6888th Central Postal Directory Battalion
As part of Black History Month this October, we have delved into our archives to celebrate and learn more about inspirational black figures from across the Foundation. Here we look at the 6888th Central Postal
In October 1939, King Edward’s School temporary buildings and playing fields were requisitioned by the War Office, being used by the British and American armies for the duration of the second world war.
The six triple eight, as the Battalion was known, was the first and only all black female unit to be deployed overseas during World War II, consisting of 855 women under the command of Major Charity Adams the highest-ranking black female in the US Army during World War II.
It was – and still is – terribly important for troops serving abroad to hear from loved ones, so the backlog of post was a serious issue for the US army.
The primary mission therefore of the 6888 was to sort and re-direct mail to US personnel in Europe. In fact, the motto of the 6888 was “No mail, low morale”, and with a war to win, the generals needed this backlog of letters to be redirected urgently.
The 688 travelled to Europe in three waves:
1. Major Charity Adams, the Battalion’s Commander and her colleague, Captain Noel Campbell, the Battalion’s Executive Officer flew to Europe at the end of January 1945, landing in Scotland before heading to London.
2. Shortly afterwards on 3rd February 1945, the first contingent of the 6888 sailed on board the Ile de France, from New York to Glasgow, encountering German U-boats on the way. Accompanied by an armed convoy of ships, the battalion arrived in Glasgow on 11th February, met by bagpipe music.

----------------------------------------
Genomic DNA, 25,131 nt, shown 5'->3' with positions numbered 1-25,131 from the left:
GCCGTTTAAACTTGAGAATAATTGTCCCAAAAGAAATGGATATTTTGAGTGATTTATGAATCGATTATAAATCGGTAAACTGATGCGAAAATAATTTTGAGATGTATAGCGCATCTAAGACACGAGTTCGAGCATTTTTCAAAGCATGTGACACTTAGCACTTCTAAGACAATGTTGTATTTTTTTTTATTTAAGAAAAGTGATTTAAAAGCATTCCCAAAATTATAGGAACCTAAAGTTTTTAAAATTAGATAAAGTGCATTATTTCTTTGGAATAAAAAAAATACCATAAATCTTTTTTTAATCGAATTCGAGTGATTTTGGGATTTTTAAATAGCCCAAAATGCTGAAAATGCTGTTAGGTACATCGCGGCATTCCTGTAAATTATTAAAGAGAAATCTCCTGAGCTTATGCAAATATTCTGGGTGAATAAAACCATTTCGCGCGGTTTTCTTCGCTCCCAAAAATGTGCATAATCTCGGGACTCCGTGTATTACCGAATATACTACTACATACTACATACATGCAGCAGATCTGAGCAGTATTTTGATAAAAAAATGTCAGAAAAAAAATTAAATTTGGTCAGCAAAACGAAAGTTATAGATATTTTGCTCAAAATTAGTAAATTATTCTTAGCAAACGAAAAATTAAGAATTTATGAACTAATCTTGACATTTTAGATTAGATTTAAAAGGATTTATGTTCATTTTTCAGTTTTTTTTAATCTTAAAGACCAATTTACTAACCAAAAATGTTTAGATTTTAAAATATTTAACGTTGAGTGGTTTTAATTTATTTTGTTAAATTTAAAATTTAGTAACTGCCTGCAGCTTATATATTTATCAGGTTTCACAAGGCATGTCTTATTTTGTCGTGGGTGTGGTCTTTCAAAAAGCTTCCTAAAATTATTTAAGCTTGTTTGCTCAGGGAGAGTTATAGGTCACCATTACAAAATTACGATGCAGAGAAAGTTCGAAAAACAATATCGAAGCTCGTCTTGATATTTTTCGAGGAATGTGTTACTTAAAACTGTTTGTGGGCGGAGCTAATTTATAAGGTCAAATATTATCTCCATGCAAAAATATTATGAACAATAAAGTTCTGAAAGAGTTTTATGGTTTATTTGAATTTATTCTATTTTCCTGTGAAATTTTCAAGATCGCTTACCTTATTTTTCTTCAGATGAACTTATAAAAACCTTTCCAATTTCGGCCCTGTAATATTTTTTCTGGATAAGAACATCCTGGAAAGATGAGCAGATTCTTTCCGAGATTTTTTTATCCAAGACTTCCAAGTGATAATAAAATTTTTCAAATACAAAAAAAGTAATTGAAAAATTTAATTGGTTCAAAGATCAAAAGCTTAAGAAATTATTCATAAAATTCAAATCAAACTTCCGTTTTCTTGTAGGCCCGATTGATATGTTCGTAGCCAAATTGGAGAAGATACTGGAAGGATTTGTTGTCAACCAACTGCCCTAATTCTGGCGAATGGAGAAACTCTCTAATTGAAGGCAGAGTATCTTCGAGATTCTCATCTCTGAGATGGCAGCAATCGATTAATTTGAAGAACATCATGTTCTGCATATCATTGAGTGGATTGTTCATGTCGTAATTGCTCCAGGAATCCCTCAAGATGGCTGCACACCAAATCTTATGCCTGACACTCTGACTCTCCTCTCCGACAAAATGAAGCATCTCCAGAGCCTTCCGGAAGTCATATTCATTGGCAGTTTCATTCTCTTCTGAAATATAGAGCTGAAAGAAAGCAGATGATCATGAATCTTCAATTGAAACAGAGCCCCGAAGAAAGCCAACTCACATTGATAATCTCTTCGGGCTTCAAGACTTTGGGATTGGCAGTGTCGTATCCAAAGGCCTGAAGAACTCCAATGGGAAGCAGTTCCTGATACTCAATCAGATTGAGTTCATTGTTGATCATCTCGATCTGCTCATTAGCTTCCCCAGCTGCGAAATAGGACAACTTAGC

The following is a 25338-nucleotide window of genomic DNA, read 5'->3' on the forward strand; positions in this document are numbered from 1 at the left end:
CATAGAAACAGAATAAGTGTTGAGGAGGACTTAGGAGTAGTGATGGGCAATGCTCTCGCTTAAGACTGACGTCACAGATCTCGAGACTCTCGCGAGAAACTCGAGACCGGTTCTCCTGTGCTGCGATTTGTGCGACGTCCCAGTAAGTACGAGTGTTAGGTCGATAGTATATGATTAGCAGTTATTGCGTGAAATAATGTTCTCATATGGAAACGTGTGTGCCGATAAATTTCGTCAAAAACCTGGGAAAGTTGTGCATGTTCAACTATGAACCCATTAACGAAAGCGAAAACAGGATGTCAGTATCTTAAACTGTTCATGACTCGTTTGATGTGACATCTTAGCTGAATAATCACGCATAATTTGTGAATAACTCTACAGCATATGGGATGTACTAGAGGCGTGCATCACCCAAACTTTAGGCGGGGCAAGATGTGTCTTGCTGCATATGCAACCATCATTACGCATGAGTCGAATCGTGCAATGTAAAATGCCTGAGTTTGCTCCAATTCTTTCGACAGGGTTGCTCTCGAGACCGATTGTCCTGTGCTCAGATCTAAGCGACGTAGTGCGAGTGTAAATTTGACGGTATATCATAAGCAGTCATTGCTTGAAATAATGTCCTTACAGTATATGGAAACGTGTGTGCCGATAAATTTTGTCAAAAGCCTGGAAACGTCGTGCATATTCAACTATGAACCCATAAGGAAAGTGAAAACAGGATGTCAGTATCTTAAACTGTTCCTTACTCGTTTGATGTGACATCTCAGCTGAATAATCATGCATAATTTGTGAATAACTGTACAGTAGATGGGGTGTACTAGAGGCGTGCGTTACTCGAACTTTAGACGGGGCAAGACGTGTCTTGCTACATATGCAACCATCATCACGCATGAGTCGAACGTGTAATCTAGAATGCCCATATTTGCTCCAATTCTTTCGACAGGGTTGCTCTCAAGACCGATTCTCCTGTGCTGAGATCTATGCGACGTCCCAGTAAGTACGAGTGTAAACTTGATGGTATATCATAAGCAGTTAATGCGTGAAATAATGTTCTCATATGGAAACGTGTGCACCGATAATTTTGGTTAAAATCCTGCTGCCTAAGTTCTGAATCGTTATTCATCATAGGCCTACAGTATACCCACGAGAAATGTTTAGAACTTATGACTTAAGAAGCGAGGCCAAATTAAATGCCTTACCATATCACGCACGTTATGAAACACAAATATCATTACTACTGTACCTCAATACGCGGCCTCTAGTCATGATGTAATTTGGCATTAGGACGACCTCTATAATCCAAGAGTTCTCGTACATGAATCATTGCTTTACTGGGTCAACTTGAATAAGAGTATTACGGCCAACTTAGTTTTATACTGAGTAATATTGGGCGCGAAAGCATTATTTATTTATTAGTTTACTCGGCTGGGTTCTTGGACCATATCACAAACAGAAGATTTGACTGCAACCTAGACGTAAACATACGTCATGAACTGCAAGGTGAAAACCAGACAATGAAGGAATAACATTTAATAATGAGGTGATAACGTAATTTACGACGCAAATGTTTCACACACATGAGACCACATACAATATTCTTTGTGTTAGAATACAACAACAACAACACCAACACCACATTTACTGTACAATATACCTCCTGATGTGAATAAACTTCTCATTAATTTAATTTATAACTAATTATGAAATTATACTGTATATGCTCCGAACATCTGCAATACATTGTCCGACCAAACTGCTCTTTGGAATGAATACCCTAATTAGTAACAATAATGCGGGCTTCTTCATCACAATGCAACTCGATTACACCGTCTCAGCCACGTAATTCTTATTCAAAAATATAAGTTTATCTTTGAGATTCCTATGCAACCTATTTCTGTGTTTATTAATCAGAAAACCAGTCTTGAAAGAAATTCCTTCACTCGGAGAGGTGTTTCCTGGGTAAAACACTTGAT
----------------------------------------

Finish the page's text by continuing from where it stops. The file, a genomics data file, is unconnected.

3. 50 days later, the second contingent arrived aboard the Queen Elizabeth. This time there was no welcoming committee; the women had to wait until they arrived in Birmingham for that!
Adams and Campbell were the very first black WAC officers to arrive in Europe and the two women selected rooms for offices, separated the battalions into companies, make sure that beds were available for the unit and that the mess hall was sufficiently stocked with food and utensils. Plumbing and electrical work was organised and telephone lines installed – along with other numerous logistical and administrative tasks, incluiding decorating the dining hall with welcoming signs, just in time for the batallion’s arrival.
The women travelled by train from Scotland to Birmingham, and several women recorded their first thoughts of the British countryside: Lucia Pitts recalled:
“It was a first impression never to be forgotten. The farmlands looked lush and green…everything was laid out so neatly and precisely, with trim hedgerows separating the plots…the land looked so clean it seemed it had been swept by a broom.”
Members of the 6888th were the first black women seen by many Birmingham people. Frances Johnson said: “It seemed that they had never seen black women before in their lives.” Curious, friendly, warm and hospitable is how the people of Birmingham were described by members of the battalion.
Many of the women described the working condition as poor, excacerbated by the conditions associated with the war. Lighting was very poor (windows were blacked out – many women suffered from eye strain), space was limited so mail clarks had to work on 8 hour rotating shifts and it was very cold so women worked in ski trousers and field jackets.
The women accomplished the incredible task of delivering mail to 7,000,000 servicemembers. Working three shifts per day, they processed approximately 65,000 pieces of mail per shift. In May 1945 the 6888th was assigned to Rouen. The temporary buildings at King Edwards were demolished in Spring 1958.
September 22nd 2021 saw Major Fannie McClendon of the 6888th Battalion turn 101! She is one of only seven known survivors of the batallion.
The National World War II Museum in New Orleans have featured an article on the 6888th Battallion, focussing on the recent discovery that 14 of the women have a final resting place at America’s most hallowed grounds, Arlington National Cemetary.